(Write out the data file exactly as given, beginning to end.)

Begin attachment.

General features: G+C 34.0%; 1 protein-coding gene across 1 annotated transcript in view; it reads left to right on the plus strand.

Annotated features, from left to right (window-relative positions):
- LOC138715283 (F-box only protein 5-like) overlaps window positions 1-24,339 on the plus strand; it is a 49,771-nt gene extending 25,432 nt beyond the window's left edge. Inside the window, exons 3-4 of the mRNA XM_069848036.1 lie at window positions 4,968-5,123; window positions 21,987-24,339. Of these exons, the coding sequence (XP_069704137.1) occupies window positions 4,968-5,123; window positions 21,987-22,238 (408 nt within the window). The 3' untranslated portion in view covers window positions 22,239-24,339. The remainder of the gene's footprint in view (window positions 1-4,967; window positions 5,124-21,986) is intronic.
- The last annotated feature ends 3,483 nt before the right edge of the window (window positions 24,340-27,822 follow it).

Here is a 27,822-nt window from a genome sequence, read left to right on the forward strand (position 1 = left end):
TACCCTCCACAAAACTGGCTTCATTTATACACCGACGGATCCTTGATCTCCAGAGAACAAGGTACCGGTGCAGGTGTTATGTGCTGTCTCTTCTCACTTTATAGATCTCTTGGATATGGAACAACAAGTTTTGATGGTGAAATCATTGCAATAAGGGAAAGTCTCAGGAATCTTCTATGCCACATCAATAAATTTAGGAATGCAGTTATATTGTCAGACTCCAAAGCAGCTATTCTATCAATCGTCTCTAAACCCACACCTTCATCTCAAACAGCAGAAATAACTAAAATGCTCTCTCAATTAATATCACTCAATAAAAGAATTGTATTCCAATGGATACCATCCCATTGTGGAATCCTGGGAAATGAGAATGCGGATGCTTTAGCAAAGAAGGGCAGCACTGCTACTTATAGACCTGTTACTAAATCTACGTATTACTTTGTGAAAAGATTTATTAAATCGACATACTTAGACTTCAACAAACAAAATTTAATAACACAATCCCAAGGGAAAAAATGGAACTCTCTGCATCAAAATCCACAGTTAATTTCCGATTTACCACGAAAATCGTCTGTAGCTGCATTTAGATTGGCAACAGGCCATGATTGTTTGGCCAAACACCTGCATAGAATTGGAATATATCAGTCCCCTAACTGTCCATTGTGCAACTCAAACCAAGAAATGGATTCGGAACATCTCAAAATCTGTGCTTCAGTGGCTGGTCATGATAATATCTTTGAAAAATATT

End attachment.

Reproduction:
General features: G+C 34.0%; 1 protein-coding gene across 1 annotated transcript in view; it reads left to right on the plus strand.

Annotated features, from left to right (window-relative positions):
- LOC138715283 (F-box only protein 5-like) overlaps window positions 1-24,339 on the plus strand; it is a 49,771-nt gene extending 25,432 nt beyond the window's left edge. Inside the window, exons 3-4 of the mRNA XM_069848036.1 lie at window positions 4,968-5,123; window positions 21,987-24,339. Of these exons, the coding sequence (XP_069704137.1) occupies window positions 4,968-5,123; window positions 21,987-22,238 (408 nt within the window). The 3' untranslated portion in view covers window positions 22,239-24,339. The remainder of the gene's footprint in view (window positions 1-4,967; window positions 5,124-21,986) is intronic.
- The last annotated feature ends 3,483 nt before the right edge of the window (window positions 24,340-27,822 follow it).

Here is a 27,822-nt window from a genome sequence, read left to right on the forward strand (position 1 = left end):
TACCCTCCACAAAACTGGCTTCATTTATACACCGACGGATCCTTGATCTCCAGAGAACAAGGTACCGGTGCAGGTGTTATGTGCTGTCTCTTCTCACTTTATAGATCTCTTGGATATGGAACAACAAGTTTTGATGGTGAAATCATTGCAATAAGGGAAAGTCTCAGGAATCTTCTATGCCACATCAATAAATTTAGGAATGCAGTTATATTGTCAGACTCCAAAGCAGCTATTCTATCAATCGTCTCTAAACCCACACCTTCATCTCAAACAGCAGAAATAACTAAAATGCTCTCTCAATTAATATCACTCAATAAAAGAATTGTATTCCAATGGATACCATCCCATTGTGGAATCCTGGGAAATGAGAATGCGGATGCTTTAGCAAAGAAGGGCAGCACTGCTACTTATAGACCTGTTACTAAATCTACGTATTACTTTGTGAAAAGATTTATTAAATCGACATACTTAGACTTCAACAAACAAAATTTAATAACACAATCCCAAGGGAAAAAATGGAACTCTCTGCATCAAAATCCACAGTTAATTTCCGATTTACCACGAAAATCGTCTGTAGCTGCATTTAGATTGGCAACAGGCCATGATTGTTTGGCCAAACACCTGCATAGAATTGGAATATATCAGTCCCCTAACTGTCCATTGTGCAACTCAAACCAAGAAATGGATTCGGAACATCTCAAAATCTGTGCTTCAGTGGCTGGTCATGATAATATCTTTGAAAAATATT